Diversity and management strategies of plant parasitic nematodes in Moroccan organic farming and their relationship with soil physico-chemical properties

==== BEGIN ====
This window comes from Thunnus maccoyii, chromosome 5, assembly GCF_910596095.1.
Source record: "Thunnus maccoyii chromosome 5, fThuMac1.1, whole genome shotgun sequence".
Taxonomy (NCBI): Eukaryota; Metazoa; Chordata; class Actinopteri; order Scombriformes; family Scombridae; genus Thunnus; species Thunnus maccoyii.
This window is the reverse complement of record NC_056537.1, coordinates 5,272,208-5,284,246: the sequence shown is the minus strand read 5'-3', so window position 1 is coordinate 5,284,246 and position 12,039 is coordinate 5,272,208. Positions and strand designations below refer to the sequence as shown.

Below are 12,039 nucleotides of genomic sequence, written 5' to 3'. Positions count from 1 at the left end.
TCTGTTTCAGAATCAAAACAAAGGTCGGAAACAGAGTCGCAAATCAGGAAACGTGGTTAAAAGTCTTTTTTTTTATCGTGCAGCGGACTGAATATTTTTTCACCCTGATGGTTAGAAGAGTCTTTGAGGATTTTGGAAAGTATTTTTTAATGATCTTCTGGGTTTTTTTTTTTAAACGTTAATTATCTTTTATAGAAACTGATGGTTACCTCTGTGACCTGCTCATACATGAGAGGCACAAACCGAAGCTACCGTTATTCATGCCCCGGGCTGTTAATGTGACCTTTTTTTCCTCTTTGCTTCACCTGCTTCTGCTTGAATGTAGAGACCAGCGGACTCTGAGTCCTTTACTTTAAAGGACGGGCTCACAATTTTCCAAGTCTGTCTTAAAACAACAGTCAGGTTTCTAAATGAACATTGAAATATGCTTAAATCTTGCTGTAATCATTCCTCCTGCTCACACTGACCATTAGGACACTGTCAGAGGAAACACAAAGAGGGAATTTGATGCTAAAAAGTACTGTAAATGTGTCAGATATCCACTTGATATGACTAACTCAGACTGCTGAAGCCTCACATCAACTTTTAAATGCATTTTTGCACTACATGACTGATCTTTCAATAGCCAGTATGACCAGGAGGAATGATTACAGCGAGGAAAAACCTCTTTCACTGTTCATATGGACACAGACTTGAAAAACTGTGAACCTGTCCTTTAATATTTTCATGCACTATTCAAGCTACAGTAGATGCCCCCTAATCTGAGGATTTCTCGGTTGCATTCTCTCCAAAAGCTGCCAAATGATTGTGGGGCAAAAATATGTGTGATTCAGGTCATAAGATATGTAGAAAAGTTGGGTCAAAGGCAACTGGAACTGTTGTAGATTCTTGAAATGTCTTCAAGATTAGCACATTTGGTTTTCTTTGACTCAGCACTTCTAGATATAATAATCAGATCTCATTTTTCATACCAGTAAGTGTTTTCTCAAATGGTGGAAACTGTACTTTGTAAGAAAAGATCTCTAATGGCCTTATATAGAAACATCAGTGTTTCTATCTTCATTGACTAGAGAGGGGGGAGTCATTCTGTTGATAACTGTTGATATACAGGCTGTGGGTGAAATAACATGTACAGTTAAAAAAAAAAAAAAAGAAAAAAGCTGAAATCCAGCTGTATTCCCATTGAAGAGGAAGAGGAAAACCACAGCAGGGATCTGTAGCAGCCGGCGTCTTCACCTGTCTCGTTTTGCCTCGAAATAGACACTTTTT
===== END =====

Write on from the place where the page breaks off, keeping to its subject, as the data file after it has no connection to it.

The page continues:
Organic farming has been increasing steadily over the last decade and is expected to grow drastically in the future. Plant parasitic nematodes (PPNs) are known as one of the most important pests attacking various plants in conventional and organic farming systems. A survey was conducted in January 2019 to determine the occurrence and diversity of PPNs, their associations with soil properties, and to assess their management methods in organically farmed fields in Southern Morocco. Twelve genera of PPNs were identified in soil and root samples collected from 53 organic fields, including Meloidogyne, Pratylenchus, Helicotylenchus, Tylenchus, Tylenchorynchus, Criconemoides, Trichodorus, and Xiphinema. The root-knot nematodes (Meloidogyne spp.) and the root-lesion nematode (Pratylenchus spp.) were the most prevalent PPNs. Vegetable crops (bean, onion, and tomato) had high nematode diversity indices compared to some aromatic and medicinal crops, including the Shannon, Evenness, and plant parasitic index (PPI). Our study underlined that several PPN genera were significantly correlated with soil physico-chemical properties, in particular, soil structure and organic matter. Therefore, it was concluded that soil properties have a considerable impact on PPN communities in organic farming systems located in Southern Morocco. There are numerous strategies for the control of PPNs in organic farming systems.